Can paid sick leave mandates reduce leave-taking?
Jenna Stearns and
Corey White ()
Labour Economics, 2018, vol. 51, issue C, 227-246
Since 2006, several cities and states have implemented paid sick leave mandates. We examine the effects of paid sick leave mandates in Washington, D.C. (2008) and Connecticut (2011) on leave-taking behavior. After these policies are implemented, there are significant decreases in the aggregate rate of illness-related leave taking, relative to control groups, for both those directly affected and those not directly affected by the policy. The estimates are strong for Connecticut, but are more sensitive to the specification and weaken over time for D.C. We also find decreases in leave-taking when exploiting exogenous variation in access to paid sick leave through changes in local industry composition over time. Our results suggest that mandated sick leave policies can provide large positive public health externalities by allowing sick workers to stay home rather than coming to work and spreading their illness to customers and coworkers.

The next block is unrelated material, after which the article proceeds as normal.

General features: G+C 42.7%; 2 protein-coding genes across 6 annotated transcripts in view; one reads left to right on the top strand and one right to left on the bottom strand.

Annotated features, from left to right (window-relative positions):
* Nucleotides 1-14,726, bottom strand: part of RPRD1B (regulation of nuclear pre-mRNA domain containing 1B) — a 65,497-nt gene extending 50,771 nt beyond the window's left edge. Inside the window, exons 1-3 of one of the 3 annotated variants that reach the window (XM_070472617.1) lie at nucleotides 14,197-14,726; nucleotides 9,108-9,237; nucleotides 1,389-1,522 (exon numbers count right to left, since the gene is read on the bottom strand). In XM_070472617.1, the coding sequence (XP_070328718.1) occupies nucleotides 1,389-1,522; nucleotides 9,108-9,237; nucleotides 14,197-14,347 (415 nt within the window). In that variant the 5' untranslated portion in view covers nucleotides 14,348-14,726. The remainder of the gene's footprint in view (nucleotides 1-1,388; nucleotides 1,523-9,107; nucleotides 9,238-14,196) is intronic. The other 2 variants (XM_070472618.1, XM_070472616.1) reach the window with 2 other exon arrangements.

Keywords: Paid leave; Sick leave; Externality; Contagious (search for similar items in EconPapers)
JEL-codes: I18 J33 J38 (search for similar items in EconPapers)
References: View references in EconPapers View complete reference list from CitEc
Citations: View citations in EconPapers (8) Track citations by RSS feed
Downloads: (external link)
Full text for ScienceDirect subscribers only
This item may be available elsewhere in EconPapers: Search for items with the same title.
Export reference: BibTeX
RIS (EndNote, ProCite, RefMan)
Persistent link: https://EconPapers.repec.org/RePEc:eee:labeco:v:51:y:2018:i:c:p:227-246
Access Statistics for this article
Labour Economics is currently edited by A. Ichino
More articles in Labour Economics from Elsevier
Bibliographic data for series maintained by Dana Niculescu ().